- 2015 Federal Election
Chilliwack teachers take protest to the streets
Chilliwack teachers took to the streets Monday to raise awareness around their fight for public education.
For three hours, from 2:30 p.m. to 5:30 p.m., approximately 200 teachers rallied along Vedder Road and Luckakuck with signs explaining the union’s side and hopes for supportive honks.
They weren’t the only ones.
After months of job action and ongoing clashes with the provincial government, teachers across the province imposed a day of action.
“We need to do something now to make more public awareness of the fact we’re still in this fight,” said Chilliwack Teachers’ Association president Katharin Midzain.
“People need to know that public education is at a very critical point of dismantling.”
Monday’s day of action came on the heels of the B.C. Education Ministry announcing last Thursday it would be setting in motion legislation to end the strike. Minister of Education George Abbott made the announcement following a report by the government’s fact-finder, Trevor Hughes, who concluded it “very unlikely” the BC Teachers’ Federation would reach a voluntary agreement with the BC School Employers’ Association.
The report sited 78 face-to-face bargaining sessions, and of more than 1,000 issues on the table, only nine were agreed upon.
If legislation is drawn up, a net-zero contract would be imposed on the union.
Finance Minister Kevin Falcon spoke on the issue following a Chilliwack Rotary meeting Friday.
He said the teachers’ union has been told, “Look, you’re coming off a 16 per cent wage increase, you’ve got very generous benefits that most in the private sector would love to have, and we’re just asking them to do what every other public sector union has signed onto, which is a zero increase, no net increase, over two years. We think that is very reasonable.”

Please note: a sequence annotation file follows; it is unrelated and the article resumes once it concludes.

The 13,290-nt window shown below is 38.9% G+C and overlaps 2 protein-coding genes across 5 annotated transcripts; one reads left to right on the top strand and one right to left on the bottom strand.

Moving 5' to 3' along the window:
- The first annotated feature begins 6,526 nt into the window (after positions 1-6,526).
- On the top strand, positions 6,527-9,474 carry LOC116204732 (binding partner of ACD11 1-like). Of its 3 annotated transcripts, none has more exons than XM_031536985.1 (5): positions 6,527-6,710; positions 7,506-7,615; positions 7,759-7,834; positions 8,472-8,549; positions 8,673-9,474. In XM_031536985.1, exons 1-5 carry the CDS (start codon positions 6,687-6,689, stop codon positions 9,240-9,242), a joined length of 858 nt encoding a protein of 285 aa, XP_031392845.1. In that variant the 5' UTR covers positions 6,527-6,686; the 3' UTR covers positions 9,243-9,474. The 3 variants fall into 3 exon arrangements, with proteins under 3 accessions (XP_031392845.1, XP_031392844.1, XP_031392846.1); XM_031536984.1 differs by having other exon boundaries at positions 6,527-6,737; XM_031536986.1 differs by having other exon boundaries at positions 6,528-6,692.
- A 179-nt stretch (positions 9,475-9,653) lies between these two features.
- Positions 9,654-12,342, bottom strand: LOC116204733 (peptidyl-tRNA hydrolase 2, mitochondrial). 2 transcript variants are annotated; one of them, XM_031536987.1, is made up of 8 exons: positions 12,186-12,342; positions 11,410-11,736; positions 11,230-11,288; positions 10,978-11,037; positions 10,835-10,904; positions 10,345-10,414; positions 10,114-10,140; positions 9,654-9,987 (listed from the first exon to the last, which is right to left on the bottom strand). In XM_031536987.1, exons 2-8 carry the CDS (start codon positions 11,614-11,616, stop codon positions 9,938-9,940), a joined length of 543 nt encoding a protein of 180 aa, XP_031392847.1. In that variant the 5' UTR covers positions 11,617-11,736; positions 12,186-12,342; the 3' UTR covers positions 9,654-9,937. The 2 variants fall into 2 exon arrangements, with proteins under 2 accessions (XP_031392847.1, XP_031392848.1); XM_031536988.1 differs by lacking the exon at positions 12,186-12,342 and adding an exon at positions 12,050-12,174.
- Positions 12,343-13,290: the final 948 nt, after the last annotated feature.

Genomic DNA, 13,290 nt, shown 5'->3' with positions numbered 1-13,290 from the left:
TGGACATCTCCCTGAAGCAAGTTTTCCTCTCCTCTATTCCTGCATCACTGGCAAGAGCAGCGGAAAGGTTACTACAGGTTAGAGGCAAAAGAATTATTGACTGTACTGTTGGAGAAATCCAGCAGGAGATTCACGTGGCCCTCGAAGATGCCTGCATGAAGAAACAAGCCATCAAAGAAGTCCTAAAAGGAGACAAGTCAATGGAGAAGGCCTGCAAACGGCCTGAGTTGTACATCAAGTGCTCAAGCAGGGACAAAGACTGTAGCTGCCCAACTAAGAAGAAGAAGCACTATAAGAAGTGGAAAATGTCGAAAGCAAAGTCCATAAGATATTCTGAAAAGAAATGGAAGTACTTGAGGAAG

“The fact of the matter is we’ve spent one year and over 75 face-to-face meetings trying to get to some basis to have an agreement,” said Falcon. “Unfortunately, we’ve made absolutely no progress and therefore we’re left with no alternative really but to now consider the legislative option.”
In 2005, when the government issued back-to-work legislation, teachers responded with a province-wide strike lasting 10 school days.
The teachers’ union has requested “unbiased” mediation on all issues, including wages, class size and composition.
“In this budget [released last Tuesday] the government has increased funding to private schools by 0.7 per cent, but public schools by only 0.4 per cent,” said Midzain. “That doesn’t even keep up with inflation, so really it’s a net decrease. They’re giving more funding to independent schools – what does that tell you about their priorities?”
(The way government funding to independent schools works is based on a classification scale that provides private schools with either 50 per cent less than what public schools receive per student or 65 per cent less.)
As part of Monday’s day of action, teachers worked a “bell to bell” day, arriving at school just before the first bell and leaving school shortly after the last bell.
Any extracurricular activities that could be rescheduled, such as practices, rehearsals, and even games in some cases, were rescheduled.
As well, during the lunch hour, teachers at all schools held union meetings to get up-to-date information on negotiations, as well as to show that teachers get full lunch hours too.
“The public needs to know that school teachers tend to be a quiet lot and we’re not willing to be contained anymore,” said Midzain.
The union has scheduled a province-wide strike vote for Tuesday and Wednesday.